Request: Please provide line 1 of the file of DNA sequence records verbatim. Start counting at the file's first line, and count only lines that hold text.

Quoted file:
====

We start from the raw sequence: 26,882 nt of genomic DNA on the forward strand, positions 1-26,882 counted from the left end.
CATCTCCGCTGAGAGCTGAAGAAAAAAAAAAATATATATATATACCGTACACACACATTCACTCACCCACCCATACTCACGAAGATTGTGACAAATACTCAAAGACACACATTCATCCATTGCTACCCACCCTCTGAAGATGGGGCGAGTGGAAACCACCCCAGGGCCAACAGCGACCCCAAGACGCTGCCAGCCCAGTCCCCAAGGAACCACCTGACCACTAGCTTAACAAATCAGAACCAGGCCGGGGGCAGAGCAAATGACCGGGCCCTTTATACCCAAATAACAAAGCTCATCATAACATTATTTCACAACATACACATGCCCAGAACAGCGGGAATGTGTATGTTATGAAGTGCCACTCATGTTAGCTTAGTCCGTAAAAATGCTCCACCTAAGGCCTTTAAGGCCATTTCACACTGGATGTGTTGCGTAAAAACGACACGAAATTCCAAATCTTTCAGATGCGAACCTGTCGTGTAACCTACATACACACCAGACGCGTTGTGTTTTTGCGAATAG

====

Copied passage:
We start from the raw sequence: 26,882 nt of genomic DNA on the forward strand, positions 1-26,882 counted from the left end.